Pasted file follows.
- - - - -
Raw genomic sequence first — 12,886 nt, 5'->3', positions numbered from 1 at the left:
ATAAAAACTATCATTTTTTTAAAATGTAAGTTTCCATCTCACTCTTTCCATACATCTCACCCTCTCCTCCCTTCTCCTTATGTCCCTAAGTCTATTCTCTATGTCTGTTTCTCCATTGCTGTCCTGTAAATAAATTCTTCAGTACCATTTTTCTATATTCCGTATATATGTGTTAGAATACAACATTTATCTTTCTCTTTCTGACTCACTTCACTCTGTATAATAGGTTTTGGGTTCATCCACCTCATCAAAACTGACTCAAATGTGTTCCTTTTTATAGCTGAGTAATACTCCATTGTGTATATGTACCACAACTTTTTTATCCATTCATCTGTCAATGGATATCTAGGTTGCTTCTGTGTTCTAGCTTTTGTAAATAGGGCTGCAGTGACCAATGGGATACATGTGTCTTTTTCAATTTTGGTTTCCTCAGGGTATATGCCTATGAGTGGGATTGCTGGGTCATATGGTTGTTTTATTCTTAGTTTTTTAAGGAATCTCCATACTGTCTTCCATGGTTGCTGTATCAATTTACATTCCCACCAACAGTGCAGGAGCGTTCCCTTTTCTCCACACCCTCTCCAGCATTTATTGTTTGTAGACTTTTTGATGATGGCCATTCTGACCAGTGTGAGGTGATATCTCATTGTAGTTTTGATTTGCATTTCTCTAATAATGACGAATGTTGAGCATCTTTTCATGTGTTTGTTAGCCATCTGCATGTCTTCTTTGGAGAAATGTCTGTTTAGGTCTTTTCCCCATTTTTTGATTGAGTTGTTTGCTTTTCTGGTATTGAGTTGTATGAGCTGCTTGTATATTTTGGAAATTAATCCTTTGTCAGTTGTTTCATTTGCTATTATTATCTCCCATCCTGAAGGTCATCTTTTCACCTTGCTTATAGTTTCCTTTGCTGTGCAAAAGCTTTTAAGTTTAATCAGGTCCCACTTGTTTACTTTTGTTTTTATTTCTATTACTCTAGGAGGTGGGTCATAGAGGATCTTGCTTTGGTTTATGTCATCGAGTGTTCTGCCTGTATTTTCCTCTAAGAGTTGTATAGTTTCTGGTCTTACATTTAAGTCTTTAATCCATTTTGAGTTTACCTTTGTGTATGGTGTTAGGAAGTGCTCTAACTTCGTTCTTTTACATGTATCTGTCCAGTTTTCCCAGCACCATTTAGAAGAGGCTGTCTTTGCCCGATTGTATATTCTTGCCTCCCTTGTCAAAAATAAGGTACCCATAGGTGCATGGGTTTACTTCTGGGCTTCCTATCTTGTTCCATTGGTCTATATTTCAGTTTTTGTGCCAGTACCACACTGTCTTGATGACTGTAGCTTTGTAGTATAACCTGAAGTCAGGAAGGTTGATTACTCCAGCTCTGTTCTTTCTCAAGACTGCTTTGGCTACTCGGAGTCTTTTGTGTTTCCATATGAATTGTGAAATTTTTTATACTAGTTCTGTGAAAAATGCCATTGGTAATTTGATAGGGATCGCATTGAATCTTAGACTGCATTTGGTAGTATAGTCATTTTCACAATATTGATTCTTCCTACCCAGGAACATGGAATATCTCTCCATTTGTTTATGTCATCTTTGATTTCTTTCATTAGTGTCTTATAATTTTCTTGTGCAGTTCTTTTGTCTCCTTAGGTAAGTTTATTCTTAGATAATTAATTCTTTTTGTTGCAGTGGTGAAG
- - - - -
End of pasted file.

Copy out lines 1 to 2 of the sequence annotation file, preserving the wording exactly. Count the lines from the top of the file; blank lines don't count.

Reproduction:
Raw genomic sequence first — 12,886 nt, 5'->3', positions numbered from 1 at the left:
ATAAAAACTATCATTTTTTTAAAATGTAAGTTTCCATCTCACTCTTTCCATACATCTCACCCTCTCCTCCCTTCTCCTTATGTCCCTAAGTCTATTCTCTATGTCTGTTTCTCCATTGCTGTCCTGTAAATAAATTCTTCAGTACCATTTTTCTATATTCCGTATATATGTGTTAGAATACAACATTTATCTTTCTCTTTCTGACTCACTTCACTCTGTATAATAGGTTTTGGGTTCATCCACCTCATCAAAACTGACTCAAATGTGTTCCTTTTTATAGCTGAGTAATACTCCATTGTGTATATGTACCACAACTTTTTTATCCATTCATCTGTCAATGGATATCTAGGTTGCTTCTGTGTTCTAGCTTTTGTAAATAGGGCTGCAGTGACCAATGGGATACATGTGTCTTTTTCAATTTTGGTTTCCTCAGGGTATATGCCTATGAGTGGGATTGCTGGGTCATATGGTTGTTTTATTCTTAGTTTTTTAAGGAATCTCCATACTGTCTTCCATGGTTGCTGTATCAATTTACATTCCCACCAACAGTGCAGGAGCGTTCCCTTTTCTCCACACCCTCTCCAGCATTTATTGTTTGTAGACTTTTTGATGATGGCCATTCTGACCAGTGTGAGGTGATATCTCATTGTAGTTTTGATTTGCATTTCTCTAATAATGACGAATGTTGAGCATCTTTTCATGTGTTTGTTAGCCATCTGCATGTCTTCTTTGGAGAAATGTCTGTTTAGGTCTTTTCCCCATTTTTTGATTGAGTTGTTTGCTTTTCTGGTATTGAGTTGTATGAGCTGCTTGTATATTTTGGAAATTAATCCTTTGTCAGTTGTTTCATTTGCTATTATTATCTCCCATCCTGAAGGTCATCTTTTCACCTTGCTTATAGTTTCCTTTGCTGTGCAAAAGCTTTTAAGTTTAATCAGGTCCCACTTGTTTACTTTTGTTTTTATTTCTATTACTCTAGGAGGTGGGTCATAGAGGATCTTGCTTTGGTTTATGTCATCGAGTGTTCTGCCTGTATTTTCCTCTAAGAGTTGTATAGTTTCTGGTCTTACATTTAAGTCTTTAATCCATTTTGAGTTTACCTTTGTGTATGGTGTTAGGAAGTGCTCTAACTTCGTTCTTTTACATGTATCTGTCCAGTTTTCCCAGCACCATTTAGAAGAGGCTGTCTTTGCCCGATTGTATATTCTTGCCTCCCTTGTCAAAAATAAGGTACCCATAGGTGCATGGGTTTACTTCTGGGCTTCCTATCTTGTTCCATTGGTCTATATTTCAGTTTTTGTGCCAGTACCACACTGTCTTGATGACTGTAGCTTTGTAGTATAACCTGAAGTCAGGAAGGTTGATTACTCCAGCTCTGTTCTTTCTCAAGACTGCTTTGGCTACTCGGAGTCTTTTGTGTTTCCATATGAATTGTGAAATTTTTTATACTAGTTCTGTGAAAAATGCCATTGGTAATTTGATAGGGATCGCATTGAATCTTAGACTGCATTTGGTAGTATAGTCATTTTCACAATATTGATTCTTCCTACCCAGGAACATGGAATATCTCTCCATTTGTTTATGTCATCTTTGATTTCTTTCATTAGTGTCTTATAATTTTCTTGTGCAGTTCTTTTGTCTCCTTAGGTAAGTTTATTCTTAGATAATTAATTCTTTTTGTTGCAGTGGTGAAG